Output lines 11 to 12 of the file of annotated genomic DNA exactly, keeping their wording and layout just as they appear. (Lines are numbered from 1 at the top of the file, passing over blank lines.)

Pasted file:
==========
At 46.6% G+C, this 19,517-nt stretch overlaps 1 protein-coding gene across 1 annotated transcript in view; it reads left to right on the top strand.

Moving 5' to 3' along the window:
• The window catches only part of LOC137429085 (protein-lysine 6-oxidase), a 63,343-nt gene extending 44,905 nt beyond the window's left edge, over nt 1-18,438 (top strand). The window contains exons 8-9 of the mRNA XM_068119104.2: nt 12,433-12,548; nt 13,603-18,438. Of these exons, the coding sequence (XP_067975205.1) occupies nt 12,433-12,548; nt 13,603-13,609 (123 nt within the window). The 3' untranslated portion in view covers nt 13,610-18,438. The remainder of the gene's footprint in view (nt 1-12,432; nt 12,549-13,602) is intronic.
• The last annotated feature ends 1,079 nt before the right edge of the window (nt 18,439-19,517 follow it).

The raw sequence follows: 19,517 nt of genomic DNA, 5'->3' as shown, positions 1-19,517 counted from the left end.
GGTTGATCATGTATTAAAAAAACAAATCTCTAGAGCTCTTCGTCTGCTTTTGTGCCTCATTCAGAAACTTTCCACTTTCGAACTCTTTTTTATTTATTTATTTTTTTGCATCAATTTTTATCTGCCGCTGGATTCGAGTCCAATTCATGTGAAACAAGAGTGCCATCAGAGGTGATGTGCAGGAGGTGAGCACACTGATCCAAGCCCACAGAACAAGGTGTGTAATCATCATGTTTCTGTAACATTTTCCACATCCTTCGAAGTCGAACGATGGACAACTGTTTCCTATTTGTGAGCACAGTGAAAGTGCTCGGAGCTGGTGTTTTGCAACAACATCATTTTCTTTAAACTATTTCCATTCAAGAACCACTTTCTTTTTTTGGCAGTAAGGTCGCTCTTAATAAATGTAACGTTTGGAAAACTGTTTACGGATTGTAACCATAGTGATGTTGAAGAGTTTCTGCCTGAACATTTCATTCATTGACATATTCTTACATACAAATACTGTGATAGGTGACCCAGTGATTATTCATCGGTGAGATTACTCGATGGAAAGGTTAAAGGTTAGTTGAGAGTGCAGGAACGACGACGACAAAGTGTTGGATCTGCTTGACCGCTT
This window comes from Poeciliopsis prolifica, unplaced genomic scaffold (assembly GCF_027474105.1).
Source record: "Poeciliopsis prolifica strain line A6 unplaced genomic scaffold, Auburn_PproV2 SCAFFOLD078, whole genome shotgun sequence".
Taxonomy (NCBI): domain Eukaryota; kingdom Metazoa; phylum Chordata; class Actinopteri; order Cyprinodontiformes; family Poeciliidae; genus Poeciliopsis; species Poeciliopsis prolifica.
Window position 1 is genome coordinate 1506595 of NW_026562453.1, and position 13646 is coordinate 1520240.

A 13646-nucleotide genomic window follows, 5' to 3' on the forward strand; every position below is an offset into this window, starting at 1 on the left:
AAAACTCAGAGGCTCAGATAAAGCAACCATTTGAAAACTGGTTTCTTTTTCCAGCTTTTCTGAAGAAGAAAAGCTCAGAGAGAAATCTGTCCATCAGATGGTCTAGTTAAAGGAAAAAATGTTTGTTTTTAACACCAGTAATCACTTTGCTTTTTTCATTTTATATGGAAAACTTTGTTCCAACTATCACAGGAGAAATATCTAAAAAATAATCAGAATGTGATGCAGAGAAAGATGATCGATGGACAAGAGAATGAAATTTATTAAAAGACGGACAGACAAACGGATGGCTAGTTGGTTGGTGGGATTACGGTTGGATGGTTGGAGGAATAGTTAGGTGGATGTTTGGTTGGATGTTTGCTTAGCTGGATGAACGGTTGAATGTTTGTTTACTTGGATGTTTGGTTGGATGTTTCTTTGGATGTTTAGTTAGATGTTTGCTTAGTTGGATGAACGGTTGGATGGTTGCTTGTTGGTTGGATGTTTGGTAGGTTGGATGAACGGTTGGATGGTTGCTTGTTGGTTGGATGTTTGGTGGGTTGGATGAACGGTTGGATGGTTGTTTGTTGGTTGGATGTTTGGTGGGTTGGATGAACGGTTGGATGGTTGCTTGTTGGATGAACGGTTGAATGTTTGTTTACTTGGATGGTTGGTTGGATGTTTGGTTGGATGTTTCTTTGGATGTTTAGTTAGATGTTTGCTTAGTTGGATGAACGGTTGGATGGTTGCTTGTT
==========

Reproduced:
A 13646-nucleotide genomic window follows, 5' to 3' on the forward strand; every position below is an offset into this window, starting at 1 on the left:
AAAACTCAGAGGCTCAGATAAAGCAACCATTTGAAAACTGGTTTCTTTTTCCAGCTTTTCTGAAGAAGAAAAGCTCAGAGAGAAATCTGTCCATCAGATGGTCTAGTTAAAGGAAAAAATGTTTGTTTTTAACACCAGTAATCACTTTGCTTTTTTCATTTTATATGGAAAACTTTGTTCCAACTATCACAGGAGAAATATCTAAAAAATAATCAGAATGTGATGCAGAGAAAGATGATCGATGGACAAGAGAATGAAATTTATTAAAAGACGGACAGACAAACGGATGGCTAGTTGGTTGGTGGGATTACGGTTGGATGGTTGGAGGAATAGTTAGGTGGATGTTTGGTTGGATGTTTGCTTAGCTGGATGAACGGTTGAATGTTTGTTTACTTGGATGTTTGGTTGGATGTTTCTTTGGATGTTTAGTTAGATGTTTGCTTAGTTGGATGAACGGTTGGATGGTTGCTTGTTGGTTGGATGTTTGGTAGGTTGGATGAACGGTTGGATGGTTGCTTGTTGGTTGGATGTTTGGTGGGTTGGATGAACGGTTGGATGGTTGTTTGTTGGTTGGATGTTTGGTGGGTTGGATGAACGGTTGGATGGTTGCTTGTTGGATGAACGGTTGAATGTTTGTTTACTTGGATGGTTGGTTGGATGTTTGGTTGGATGTTTCTTTGGATGTTTAGTTAGATGTTTGCTTAGTTGGATGAACGGTTGGATGGTTGCTTGTT